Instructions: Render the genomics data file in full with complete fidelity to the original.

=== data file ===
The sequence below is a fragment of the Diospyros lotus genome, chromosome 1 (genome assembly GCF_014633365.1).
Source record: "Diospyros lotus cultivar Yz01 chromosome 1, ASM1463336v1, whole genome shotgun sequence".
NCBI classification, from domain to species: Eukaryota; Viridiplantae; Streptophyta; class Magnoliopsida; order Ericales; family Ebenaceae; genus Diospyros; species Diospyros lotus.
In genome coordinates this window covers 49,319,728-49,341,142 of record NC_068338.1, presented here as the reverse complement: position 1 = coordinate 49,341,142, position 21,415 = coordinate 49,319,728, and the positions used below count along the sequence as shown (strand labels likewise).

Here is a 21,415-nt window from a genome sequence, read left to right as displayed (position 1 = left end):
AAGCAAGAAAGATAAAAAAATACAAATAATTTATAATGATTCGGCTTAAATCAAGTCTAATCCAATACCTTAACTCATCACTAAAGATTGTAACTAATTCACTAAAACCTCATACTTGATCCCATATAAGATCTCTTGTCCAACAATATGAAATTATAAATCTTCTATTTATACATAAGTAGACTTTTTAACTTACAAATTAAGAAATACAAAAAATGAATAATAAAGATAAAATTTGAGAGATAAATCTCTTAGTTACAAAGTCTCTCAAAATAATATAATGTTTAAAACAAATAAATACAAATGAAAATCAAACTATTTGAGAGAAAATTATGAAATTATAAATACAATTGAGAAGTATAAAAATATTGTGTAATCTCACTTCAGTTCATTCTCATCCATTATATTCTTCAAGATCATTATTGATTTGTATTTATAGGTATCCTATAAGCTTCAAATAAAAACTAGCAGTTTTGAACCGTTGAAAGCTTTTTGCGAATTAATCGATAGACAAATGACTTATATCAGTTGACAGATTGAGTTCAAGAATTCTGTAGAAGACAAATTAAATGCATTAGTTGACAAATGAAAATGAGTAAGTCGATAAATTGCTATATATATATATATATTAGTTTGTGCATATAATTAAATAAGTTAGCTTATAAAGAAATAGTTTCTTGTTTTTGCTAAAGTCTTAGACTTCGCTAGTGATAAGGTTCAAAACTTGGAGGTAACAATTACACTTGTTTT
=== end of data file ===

The sequence below is a fragment of the Diospyros lotus genome, chromosome 1 (genome assembly GCF_014633365.1).
Source record: "Diospyros lotus cultivar Yz01 chromosome 1, ASM1463336v1, whole genome shotgun sequence".
NCBI classification, from domain to species: Eukaryota; Viridiplantae; Streptophyta; class Magnoliopsida; order Ericales; family Ebenaceae; genus Diospyros; species Diospyros lotus.
In genome coordinates this window covers 49,319,728-49,341,142 of record NC_068338.1, presented here as the reverse complement: position 1 = coordinate 49,341,142, position 21,415 = coordinate 49,319,728, and the positions used below count along the sequence as shown (strand labels likewise).

Here is a 21,415-nt window from a genome sequence, read left to right as displayed (position 1 = left end):
AAGCAAGAAAGATAAAAAAATACAAATAATTTATAATGATTCGGCTTAAATCAAGTCTAATCCAATACCTTAACTCATCACTAAAGATTGTAACTAATTCACTAAAACCTCATACTTGATCCCATATAAGATCTCTTGTCCAACAATATGAAATTATAAATCTTCTATTTATACATAAGTAGACTTTTTAACTTACAAATTAAGAAATACAAAAAATGAATAATAAAGATAAAATTTGAGAGATAAATCTCTTAGTTACAAAGTCTCTCAAAATAATATAATGTTTAAAACAAATAAATACAAATGAAAATCAAACTATTTGAGAGAAAATTATGAAATTATAAATACAATTGAGAAGTATAAAAATATTGTGTAATCTCACTTCAGTTCATTCTCATCCATTATATTCTTCAAGATCATTATTGATTTGTATTTATAGGTATCCTATAAGCTTCAAATAAAAACTAGCAGTTTTGAACCGTTGAAAGCTTTTTGCGAATTAATCGATAGACAAATGACTTATATCAGTTGACAGATTGAGTTCAAGAATTCTGTAGAAGACAAATTAAATGCATTAGTTGACAAATGAAAATGAGTAAGTCGATAAATTGCTATATATATATATATATTAGTTTGTGCATATAATTAAATAAGTTAGCTTATAAAGAAATAGTTTCTTGTTTTTGCTAAAGTCTTAGACTTCGCTAGTGATAAGGTTCAAAACTTGGAGGTAACAATTACACTTGTTTT